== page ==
Guatemalan Masks

British Museum

Guatemalan stories told through the British Museum's mask collection

A Guatemalan Tradition
In Guatemala, masks have been made and worn for millennia. Over this time they have undergone numerous adaptations in the ways they are made, what they represent and how they are used. Masks continue to play an important role in ceremonies, rituals and performances today.
Olmec Mask
This extraordinary stone mask was carved by the Olmec around 2,500 years ago. With no eye holes, and being too small to be worn on the face, it was probably used as a pendant rather than as a mask.

The Olmec and subsequent Mesoamerican cultures did not use metal tools. Instead, this mask, which is made of very hard serpentine rock, would have been worked into shape over a long time using stone tools and abrasives.

On either side of the mouth are two abstract motifs incised into the surface. These represent the early foundations of a hieroglyphic writing system that would be adapted and perfected by the Classic Maya centuries later (250AD - 900AD).

The Olmec culture was predominantly centred on the Gulf Coast of what is now Mexico.

And yet, this mask was discovered in the Petén region of modern-day Guatemala.

It is thought that this mask was treasured as an ancestral heirloom by the Ancient Maya of the Petén region, many hundreds of years after the Olmec Civilisation had ceased to be.

Masks and the Ancient Maya
The Ancient Maya used masks in a variety of ways. Lords would often impersonate gods or supernatural beings by wearing a mask and costume. 

This stela from the very early ‘pre-Classic’ Maya site of Kaminaljuyu shows a masked figure in military dress.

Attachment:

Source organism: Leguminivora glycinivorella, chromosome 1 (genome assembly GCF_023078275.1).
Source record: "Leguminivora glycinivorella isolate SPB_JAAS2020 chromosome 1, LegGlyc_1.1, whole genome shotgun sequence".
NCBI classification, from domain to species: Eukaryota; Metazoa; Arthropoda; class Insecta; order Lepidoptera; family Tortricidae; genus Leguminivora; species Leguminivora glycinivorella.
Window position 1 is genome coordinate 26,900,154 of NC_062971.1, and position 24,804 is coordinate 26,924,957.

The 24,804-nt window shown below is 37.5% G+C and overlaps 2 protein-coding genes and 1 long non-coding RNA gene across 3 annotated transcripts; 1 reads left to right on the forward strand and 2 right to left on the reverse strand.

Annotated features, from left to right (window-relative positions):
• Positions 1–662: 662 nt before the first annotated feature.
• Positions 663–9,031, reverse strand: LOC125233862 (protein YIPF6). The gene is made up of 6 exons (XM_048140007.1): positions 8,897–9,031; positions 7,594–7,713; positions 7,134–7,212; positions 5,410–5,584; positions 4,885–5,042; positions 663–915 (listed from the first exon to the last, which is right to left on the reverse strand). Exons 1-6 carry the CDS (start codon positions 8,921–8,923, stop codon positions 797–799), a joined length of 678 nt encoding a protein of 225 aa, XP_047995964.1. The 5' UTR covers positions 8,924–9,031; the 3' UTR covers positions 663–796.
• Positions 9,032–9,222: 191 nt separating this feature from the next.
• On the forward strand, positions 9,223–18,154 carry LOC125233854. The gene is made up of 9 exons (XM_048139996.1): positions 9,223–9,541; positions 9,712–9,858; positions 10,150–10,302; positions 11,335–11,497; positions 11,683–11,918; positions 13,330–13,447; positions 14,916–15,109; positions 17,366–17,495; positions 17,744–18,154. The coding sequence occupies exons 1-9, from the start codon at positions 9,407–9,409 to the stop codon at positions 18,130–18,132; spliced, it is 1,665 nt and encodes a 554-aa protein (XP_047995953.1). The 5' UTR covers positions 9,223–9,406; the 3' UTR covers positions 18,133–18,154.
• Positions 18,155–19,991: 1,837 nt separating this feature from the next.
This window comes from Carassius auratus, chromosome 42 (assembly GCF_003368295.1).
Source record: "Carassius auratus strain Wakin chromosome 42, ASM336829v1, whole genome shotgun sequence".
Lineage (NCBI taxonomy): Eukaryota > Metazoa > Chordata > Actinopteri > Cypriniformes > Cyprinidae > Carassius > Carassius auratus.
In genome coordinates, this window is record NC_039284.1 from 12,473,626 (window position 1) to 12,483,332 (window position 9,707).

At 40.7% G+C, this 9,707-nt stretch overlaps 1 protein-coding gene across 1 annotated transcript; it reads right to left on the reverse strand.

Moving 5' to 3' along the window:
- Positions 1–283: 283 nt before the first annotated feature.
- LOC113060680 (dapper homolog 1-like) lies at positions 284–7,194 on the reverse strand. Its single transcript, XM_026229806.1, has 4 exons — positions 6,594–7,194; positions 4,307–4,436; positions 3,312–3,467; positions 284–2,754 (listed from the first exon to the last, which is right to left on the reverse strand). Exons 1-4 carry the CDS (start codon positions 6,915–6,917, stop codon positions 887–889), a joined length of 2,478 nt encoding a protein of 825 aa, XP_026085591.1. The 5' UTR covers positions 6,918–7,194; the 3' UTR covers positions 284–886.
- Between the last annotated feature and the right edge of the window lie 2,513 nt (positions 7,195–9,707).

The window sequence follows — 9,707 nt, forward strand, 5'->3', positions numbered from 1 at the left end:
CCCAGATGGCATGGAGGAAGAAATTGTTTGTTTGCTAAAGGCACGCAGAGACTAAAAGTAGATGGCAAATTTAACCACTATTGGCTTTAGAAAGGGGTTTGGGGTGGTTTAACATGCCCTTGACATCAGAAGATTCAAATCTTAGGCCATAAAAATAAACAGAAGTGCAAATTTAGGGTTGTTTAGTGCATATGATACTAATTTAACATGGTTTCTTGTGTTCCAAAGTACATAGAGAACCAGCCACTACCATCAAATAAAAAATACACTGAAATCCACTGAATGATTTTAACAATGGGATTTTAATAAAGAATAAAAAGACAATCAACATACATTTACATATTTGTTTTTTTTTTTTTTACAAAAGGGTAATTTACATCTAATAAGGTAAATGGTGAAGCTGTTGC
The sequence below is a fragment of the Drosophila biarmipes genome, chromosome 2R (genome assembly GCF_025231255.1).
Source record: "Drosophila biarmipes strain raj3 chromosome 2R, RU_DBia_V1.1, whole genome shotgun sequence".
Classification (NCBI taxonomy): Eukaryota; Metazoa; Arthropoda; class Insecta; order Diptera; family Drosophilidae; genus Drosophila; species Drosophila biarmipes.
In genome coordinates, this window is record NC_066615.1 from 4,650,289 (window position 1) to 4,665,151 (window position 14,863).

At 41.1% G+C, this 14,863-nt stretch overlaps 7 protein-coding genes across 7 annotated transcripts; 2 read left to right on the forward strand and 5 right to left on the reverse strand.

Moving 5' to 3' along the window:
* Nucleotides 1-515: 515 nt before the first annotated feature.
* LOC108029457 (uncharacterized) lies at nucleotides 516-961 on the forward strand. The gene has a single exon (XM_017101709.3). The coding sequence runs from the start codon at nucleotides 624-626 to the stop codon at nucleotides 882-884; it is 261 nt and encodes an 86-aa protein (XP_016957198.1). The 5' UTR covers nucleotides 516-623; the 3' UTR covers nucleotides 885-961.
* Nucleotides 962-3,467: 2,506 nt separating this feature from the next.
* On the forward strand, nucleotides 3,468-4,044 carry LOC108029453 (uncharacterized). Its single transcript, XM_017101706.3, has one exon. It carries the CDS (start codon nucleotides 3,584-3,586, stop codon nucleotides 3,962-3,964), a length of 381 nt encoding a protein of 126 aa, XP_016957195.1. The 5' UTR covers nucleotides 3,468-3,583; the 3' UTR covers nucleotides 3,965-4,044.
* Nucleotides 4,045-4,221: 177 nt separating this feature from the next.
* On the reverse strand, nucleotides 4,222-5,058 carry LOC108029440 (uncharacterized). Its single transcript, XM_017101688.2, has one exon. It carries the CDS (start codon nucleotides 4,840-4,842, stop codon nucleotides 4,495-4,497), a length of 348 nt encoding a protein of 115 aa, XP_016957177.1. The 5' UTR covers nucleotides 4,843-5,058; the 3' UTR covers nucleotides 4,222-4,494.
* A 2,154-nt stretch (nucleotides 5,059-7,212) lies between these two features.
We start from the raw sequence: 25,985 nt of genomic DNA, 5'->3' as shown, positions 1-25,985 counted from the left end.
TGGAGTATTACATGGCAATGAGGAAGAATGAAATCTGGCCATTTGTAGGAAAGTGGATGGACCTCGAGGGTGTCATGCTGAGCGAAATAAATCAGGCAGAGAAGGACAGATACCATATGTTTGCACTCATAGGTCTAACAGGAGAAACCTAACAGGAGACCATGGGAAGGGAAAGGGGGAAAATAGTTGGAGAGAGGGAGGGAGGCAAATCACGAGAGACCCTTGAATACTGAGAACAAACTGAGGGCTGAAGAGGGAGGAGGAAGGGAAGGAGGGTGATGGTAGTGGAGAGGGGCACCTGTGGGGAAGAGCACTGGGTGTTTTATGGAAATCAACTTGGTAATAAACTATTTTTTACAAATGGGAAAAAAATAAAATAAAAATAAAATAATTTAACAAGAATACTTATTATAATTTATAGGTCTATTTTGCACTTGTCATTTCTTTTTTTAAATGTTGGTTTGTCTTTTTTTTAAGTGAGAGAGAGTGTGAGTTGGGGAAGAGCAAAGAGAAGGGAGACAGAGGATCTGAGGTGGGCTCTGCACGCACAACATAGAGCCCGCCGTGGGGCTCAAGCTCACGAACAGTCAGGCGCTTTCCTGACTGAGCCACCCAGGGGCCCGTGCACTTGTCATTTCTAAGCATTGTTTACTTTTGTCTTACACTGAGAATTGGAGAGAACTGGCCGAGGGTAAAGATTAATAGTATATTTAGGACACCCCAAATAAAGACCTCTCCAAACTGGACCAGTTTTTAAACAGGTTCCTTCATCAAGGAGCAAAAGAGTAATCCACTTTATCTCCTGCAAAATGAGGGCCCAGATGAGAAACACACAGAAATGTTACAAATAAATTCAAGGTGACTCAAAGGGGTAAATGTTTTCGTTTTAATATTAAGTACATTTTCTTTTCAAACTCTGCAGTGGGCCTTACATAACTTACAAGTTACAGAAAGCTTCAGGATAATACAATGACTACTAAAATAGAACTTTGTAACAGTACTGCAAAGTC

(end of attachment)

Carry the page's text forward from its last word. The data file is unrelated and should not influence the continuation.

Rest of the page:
The person is shown in profile, making it easy to see the mask superimposed over the face. The mask is one of the earliest known depictions of the Principal Bird Deity, who became one of the most important Ancient Maya gods.

For reasons that remain disputed, the great cities and monumental art that characterised the Classic Maya period began to wane after around 900AD, particularly in areas within modern day Guatemala.

But the Maya people continued to live in the same landscape, continuing beliefs and practices that had been shaped by their ancestors.

The Maya continued to trade and interact with their neighbours, including the Aztecs in the Valley of Mexico. It was from Moctezuma, the Aztec emperor, that the K'iche' Maya heard about the arrival of the Spanish.

Conquest Masks
Fired up by his victory against the Aztecs, the Spanish conqueror Hernán Cortés set his sights on the lands of the Mayan-speaking peoples to the south. The story of the conquest of the K'iche' Maya is told in the Dance of the Conquest, which plays out as follows...

Pedro de Alvarado, a leading figure in the conquest of Mexico, is dispatched by Cortés to lead an army to Guatemala.

News of the Spanish approach reaches Q'umarkaj, the capital of the K'iche' Maya in Guatemala. A warrior, Tecún Umán is summoned to lead the K'iche' resistance against this new enemy.

Alvarado and Tecún Umán meet on the battlefield. Tecún Umán kills Alvarado's horse but to his surprise, Alvarado himself does not die. Instead, he gets to his feet and kills Tecún Umán. The battle over, the Maya convert peacefully to Christianity.

The Dance of the Conquest was encouraged, possibly even imposed by Guatemala’s colonial officials and friars, as it painted the outcome of conquest and conversion to Christianity in a positive light. Over time, it has become accepted as tradition, and remains one of Guatemala's most well-known dances.

Conquest dances are not unique to Guatemala. Mexico has it's own versions, such as the Danza de la Pluma from Oaxaca. Many aspects of the dance are thought to have been carried over from pre-Conquest times, such as the great feather headdresses seen here. Like in Guatemala, they adapted the dance to be palatable to the conquering Spanish. Many of the characters also overlap between the Dance of the Conquest in Guatemala and those in Mexico.

Doña Marina
Doña Marina, who is often known by the derogatory name La Malinche, was the indigenous woman who acted as interpreter for Cortés during the conquest of Mexico. She has been widely despised as a traitor to her people, but recent opinion is shifting towards considering her a remarkable survivor. She features widely in traditional dances across Central America, particularly in Conquest dances.